6 Christmas Episodes Worth Mentioning

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Holiday episodes tend to be a bit generic. How many times can you rework A Christmas Carol or The Gift of the Magi into a sitcom plot? Here are a smattering of episodes worth mentioning either because they're rare, different or doggone it, because I just like "˜em.

1. Bewitched

Bewitched had many traditional Christmas episodes during its eight season run, but 1970's "Sisters at Heart" was controversial enough to require a special introduction by Elizabeth Montgomery at the behest of the show's sponsor, Oscar Mayer:

The plot that was making the network so jumpy was young Tabitha's desire to be sisters with her African-American friend, Lisa. In order to make them look alike, Tabby zaps black polka dots onto her flesh, and white ones on Lisa's. No doubt the episode would still be controversial today, thanks to Tabitha's brief appearance in blackface. The original story was submitted by a 10th grade English class at L.A.'s Thomas Jefferson High School.

2. Gilligan's Island

"Birds Gotta Fly, Fish Gotta Talk," the Christmas episode of Gilligan's Island, was primarily a clip show. The castaways are understandably miserable spending the holiday away from home, on a desert island where even a year-old fruitcake would be more appetizing than yet another coconut cream pie. They reminisce about their first days on the island via carefully selected scenes from the pilot—carefully selected because the characters that eventually became the Professor, Mary Ann and Ginger were played by different actors in that episode.

The gang's gripe session is interrupted by a visit from Santa Claus, who looks and sounds suspiciously like the Skipper. Santa reminds them that they've got a reason or two to be merry this Christmas—at least they're all alive and thriving. And, most importantly, they genuinely like one another and live together like a family. At the same moment Jolly St. Nick makes his exit stage right, the Skipper arrives stage left. Who was that bearded man?!

3. Green Acres

This episode provides a new twist on the "longing for an old-fashioned Christmas" trope. Oliver Wendell Douglas wants to celebrate the holiday as the American Farmer of yore—to go out with axe in hand and chop down his own tree, and to decorate it with popcorn from his own corn crib. Of course, nothing is ever that simple in Hooterville. First he finds out that there is a conservation law in effect that prohibits him from cutting down trees, even on his own property. Then he is unable to work up any outrage among his neighbors, who prefer the "modern" method of buying an artificial tree from Drucker's Store, complete with spruce spray squeezers, imitation sap oozers, strings of wax popcorn and fiberglas candy canes.

4. The Simpsons

Even though it was actually the eighth episode produced, "Simpsons Roasting on an Open Fire" was the first full-length episode of the series to air. It was broadcast on December 17, 1989, and it certainly set the tone for the rest of the series. It's Christmas time, and Bart decides that a "Mother" tattoo would delight and surprise his mom. Marge catches him in the tattoo parlor at the "Moth" stage and has to blow the family's entire Christmas present budget on a laser removal procedure. Homer's expected Christmas bonus doesn't come through, so he takes a job as a department store Santa to earn extra money. When Bart climbs in his lap, he utters "I'm Bart Simpson, who the hell are you?" for the first time. In a last-ditch attempt at raising cash, Homer goes to the dog track and bets on a long shot named Santa's Little Helper. The sluggish greyhound lost the race, but won a new home with the Simpson family.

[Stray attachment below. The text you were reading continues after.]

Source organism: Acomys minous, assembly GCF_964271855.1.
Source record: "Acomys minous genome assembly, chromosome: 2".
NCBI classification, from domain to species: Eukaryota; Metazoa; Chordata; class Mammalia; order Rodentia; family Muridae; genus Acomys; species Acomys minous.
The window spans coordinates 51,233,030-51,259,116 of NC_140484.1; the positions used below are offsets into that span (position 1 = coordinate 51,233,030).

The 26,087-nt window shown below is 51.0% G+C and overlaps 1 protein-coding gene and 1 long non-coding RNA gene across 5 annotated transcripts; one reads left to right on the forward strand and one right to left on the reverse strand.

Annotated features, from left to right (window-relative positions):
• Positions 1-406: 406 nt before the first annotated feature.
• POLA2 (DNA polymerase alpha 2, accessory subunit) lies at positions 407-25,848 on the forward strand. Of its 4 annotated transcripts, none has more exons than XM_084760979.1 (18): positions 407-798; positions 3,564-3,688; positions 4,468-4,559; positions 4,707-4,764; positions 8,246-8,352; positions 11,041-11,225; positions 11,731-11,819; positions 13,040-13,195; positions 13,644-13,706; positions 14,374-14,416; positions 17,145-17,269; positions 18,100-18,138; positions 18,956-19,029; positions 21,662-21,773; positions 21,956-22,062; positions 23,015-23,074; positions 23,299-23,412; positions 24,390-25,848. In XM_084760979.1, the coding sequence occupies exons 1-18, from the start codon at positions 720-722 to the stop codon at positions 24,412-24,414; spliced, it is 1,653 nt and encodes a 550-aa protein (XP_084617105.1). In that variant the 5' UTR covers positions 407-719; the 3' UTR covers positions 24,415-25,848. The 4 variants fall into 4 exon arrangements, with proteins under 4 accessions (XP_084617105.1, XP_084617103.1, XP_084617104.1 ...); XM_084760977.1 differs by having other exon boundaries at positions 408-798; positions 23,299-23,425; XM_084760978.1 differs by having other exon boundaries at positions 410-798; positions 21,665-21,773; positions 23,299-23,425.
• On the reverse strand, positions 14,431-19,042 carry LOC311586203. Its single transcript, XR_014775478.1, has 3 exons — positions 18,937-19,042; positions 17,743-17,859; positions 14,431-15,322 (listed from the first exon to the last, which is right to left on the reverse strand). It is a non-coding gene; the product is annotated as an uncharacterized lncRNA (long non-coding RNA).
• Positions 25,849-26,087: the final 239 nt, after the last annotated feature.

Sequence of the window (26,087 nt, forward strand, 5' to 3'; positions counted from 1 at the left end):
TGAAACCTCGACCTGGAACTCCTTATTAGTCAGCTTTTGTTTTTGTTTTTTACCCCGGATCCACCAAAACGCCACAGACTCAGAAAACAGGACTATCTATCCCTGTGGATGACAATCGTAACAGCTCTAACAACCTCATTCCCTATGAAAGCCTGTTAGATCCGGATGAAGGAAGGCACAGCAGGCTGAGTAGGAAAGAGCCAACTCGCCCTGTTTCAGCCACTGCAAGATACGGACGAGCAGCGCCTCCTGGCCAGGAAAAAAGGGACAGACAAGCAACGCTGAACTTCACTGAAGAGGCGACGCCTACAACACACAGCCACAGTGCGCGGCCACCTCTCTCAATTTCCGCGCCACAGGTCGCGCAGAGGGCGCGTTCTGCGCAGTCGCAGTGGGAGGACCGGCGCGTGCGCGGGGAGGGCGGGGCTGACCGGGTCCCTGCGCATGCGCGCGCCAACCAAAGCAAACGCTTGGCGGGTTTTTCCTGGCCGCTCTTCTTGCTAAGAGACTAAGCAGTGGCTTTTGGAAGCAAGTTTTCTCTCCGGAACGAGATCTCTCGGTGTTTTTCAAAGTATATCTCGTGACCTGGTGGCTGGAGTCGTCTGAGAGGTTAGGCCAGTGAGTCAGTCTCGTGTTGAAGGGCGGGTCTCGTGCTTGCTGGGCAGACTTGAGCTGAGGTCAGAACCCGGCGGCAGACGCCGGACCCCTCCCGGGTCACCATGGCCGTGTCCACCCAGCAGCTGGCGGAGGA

5. The Mary Tyler Moore Show

Nothing starts those visions of sugarplums dancing like Lou Grant barking "Three French hens!" And how many chances do we get to see Mary Tyler Moore sporting a World War I German spear-head helmet? Sue Ann Nivens, The Happy Homemaker, is taping her Christmas show ("Holiday Yummies from Worldwide Tummies") in early November. A sudden snowstorm has stranded the WJM newsroom staff, so Sue Ann enlists them to flesh out her dinner table. The only problem is that Murray, Ted, Lou and even gentle angelic Mary have been sniping at each other all day in a series of petty arguments and no one is in a festive mood.

6. All in the Family

"The Draft Dodger" first aired in 1976, four years before President Jimmy Carter granted amnesty to those men who'd fled to Canada to avoid conscription into the military during the Vietnam War. David Brewster, a draft-dodging pal of the Meathead, has been living in Canada but decides to risk a visit to the U.S. in order to spend the holidays with his old friend (since his own father refuses to see him). Meanwhile, Archie has invited his old friend Pinky Peterson (whose only son died in Vietnam) for Christmas dinner. Mike and Gloria struggle to keep David's fugitive status a secret from Archie, but once it's revealed, it results in a heated debate. Archie, a World War II veteran who served his country when called, argues that no one wants to go to war and get killed, but a true American obeys his government. Pinky, on the other hand, believes that if his son was still alive he'd welcome David at the dinner table. A poignant and thought-provoking episode that in many ways is still relevant today.

Loyal readers know the drill: now is the time to tell me which episodes I omitted, why my taste stinks, or what they love about the shows mentioned herein. Oy to the World and a Happy Festivus to all!

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December 18, 2009 - 6:51am
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